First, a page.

In our society, strength (or imagined strength) is applauded, and weakness is thought of as a defect — that you have missed the best in life.

So observes J.I. Packer in an introductory interview regarding his small book Weakness Is the Way.  In this book, Packer expounds helpfully Paul’s second letter to the Corinthians.  He goes on,

God does not allow us to stay with the idea that we are strong. . . . and it will be good for us and will give glory to Him as He does so.

Packer shares how hindering thoughts of weakness weighed upon him throughout his life, now increasingly as he ages.  He refers extensively to apostle Paul’s classic conclusion in 2 Corinthians 12:9-10,

Each time he said, “My grace is all you need. My power works best in weakness.” So now I am glad to boast about my weaknesses, so that the power of Christ can work through me. That’s why I take pleasure in my weaknesses, and in the insults, hardships, persecutions, and troubles that I suffer for Christ. For when I am weak, then I am strong.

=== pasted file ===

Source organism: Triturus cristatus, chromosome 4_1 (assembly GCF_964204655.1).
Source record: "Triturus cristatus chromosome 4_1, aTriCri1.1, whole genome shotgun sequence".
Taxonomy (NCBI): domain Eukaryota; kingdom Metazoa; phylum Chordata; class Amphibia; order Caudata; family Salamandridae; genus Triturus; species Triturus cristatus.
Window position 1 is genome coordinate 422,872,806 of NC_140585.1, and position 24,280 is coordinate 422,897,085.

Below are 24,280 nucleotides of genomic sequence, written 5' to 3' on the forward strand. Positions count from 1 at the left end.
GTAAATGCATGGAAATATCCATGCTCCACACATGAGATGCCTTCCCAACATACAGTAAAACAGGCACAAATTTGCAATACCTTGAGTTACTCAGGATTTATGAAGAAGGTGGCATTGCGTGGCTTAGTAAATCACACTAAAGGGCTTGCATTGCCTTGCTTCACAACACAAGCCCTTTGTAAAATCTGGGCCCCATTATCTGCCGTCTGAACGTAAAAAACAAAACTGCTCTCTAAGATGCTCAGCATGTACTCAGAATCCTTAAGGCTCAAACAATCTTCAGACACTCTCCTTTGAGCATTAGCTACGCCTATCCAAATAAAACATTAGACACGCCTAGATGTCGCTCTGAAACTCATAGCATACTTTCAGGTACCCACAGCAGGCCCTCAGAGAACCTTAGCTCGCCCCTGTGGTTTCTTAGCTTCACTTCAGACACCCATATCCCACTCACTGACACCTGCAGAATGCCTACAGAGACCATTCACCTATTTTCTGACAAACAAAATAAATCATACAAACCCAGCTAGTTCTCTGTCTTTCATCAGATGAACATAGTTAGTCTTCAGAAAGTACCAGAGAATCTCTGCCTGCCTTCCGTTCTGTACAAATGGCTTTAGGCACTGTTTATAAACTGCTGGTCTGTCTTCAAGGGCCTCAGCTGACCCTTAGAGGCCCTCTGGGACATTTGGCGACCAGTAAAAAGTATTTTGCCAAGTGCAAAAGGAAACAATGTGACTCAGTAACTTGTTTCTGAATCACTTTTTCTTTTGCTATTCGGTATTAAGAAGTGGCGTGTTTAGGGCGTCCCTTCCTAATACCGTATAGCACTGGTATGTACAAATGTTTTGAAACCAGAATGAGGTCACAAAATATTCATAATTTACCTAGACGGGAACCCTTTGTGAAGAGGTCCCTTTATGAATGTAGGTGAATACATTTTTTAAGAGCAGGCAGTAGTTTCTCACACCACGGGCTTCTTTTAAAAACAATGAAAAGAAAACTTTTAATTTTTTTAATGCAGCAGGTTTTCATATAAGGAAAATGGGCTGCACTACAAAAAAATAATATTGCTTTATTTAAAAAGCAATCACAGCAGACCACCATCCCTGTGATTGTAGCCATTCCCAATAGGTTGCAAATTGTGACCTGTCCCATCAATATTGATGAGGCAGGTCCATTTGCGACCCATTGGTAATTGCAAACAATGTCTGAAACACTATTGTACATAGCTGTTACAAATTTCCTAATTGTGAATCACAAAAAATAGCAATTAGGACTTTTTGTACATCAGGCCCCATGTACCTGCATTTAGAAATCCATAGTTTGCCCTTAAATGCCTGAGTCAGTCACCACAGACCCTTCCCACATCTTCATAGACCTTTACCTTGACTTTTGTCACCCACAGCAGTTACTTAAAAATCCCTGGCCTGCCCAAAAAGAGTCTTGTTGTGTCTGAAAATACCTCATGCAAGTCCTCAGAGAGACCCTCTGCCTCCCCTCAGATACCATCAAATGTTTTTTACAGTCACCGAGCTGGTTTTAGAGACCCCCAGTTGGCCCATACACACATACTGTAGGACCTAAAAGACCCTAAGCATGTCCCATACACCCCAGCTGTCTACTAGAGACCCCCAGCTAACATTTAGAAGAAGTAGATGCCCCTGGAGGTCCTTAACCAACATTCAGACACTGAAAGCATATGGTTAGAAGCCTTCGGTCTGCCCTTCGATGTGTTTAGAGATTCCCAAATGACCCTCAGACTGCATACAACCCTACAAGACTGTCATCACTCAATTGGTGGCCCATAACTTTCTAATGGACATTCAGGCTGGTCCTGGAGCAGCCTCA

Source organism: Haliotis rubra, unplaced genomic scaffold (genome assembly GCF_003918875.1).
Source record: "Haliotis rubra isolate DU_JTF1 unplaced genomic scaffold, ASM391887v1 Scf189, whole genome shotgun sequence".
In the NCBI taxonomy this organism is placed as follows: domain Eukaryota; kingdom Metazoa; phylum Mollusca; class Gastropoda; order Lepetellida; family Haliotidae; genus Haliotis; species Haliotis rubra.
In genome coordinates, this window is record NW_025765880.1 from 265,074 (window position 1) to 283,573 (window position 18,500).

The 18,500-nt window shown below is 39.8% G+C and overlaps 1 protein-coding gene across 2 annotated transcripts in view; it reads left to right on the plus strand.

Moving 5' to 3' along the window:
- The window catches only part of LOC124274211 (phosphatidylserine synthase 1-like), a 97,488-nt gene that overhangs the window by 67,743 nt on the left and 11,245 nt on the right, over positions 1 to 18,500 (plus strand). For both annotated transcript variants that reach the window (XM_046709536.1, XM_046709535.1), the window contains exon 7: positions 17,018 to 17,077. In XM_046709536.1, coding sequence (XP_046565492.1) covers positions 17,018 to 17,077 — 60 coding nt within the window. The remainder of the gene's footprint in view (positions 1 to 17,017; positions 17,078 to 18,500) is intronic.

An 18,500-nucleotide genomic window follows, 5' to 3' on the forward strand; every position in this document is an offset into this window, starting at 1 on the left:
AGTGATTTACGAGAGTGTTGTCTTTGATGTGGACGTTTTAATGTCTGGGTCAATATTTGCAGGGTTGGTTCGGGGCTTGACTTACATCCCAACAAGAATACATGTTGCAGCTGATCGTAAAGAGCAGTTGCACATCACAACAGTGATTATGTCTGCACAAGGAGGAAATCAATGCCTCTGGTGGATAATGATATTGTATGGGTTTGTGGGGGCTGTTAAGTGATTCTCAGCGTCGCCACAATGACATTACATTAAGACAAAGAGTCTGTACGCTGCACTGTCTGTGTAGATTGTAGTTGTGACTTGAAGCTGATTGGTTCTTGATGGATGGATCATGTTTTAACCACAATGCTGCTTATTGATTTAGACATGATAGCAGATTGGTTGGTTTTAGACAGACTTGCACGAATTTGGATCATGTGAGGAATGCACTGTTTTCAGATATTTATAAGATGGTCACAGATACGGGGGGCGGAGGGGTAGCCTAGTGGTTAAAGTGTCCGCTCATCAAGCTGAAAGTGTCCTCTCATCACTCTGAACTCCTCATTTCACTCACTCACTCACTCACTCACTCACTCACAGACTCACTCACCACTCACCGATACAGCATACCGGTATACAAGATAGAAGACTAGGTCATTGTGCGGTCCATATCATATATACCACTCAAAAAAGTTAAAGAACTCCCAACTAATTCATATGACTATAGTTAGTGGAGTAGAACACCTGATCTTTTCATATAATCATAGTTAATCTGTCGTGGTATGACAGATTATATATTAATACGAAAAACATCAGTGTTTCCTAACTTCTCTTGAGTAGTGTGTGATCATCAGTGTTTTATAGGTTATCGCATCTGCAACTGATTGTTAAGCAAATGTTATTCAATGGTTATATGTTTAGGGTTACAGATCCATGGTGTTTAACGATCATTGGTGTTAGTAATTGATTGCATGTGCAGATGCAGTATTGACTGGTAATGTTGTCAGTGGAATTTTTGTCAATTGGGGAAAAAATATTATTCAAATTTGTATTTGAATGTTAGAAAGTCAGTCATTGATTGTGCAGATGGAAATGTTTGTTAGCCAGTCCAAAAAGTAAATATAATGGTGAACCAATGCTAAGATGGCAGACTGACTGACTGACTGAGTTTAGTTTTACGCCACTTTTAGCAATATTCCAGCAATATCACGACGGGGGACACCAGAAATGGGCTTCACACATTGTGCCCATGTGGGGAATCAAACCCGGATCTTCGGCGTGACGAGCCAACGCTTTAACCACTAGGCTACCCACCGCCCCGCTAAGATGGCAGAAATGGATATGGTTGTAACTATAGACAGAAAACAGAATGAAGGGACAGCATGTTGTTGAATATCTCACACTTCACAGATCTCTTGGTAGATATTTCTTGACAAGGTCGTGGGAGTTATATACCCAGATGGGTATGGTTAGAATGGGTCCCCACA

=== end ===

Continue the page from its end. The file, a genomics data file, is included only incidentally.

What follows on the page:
This right-side-up thinking is refreshing.  It liberates me from fear and self-pity.  It harmonizes with the spirit of what Jesus taught:

But among you it will be different. Whoever wants to be a leader among you must be your servant, and whoever wants to be first among you must become your slave.             Matthew 20:26-27

God blesses those who are poor and realize their need for him,
    for the Kingdom of Heaven is theirs.
God blesses those who mourn,
    for they will be comforted.
God blesses those who are humble,
    for they will inherit the whole earth. . . .
God blesses those who are persecuted for doing right,
    for the Kingdom of Heaven is theirs.            
 Matthew 5:3-5, 10

Lord, help me to learn to relish my weakness, as a needed reminder of my constant need for You.  Help me to cling tightly to you through the storms of life and to find joy in that position of dependence.

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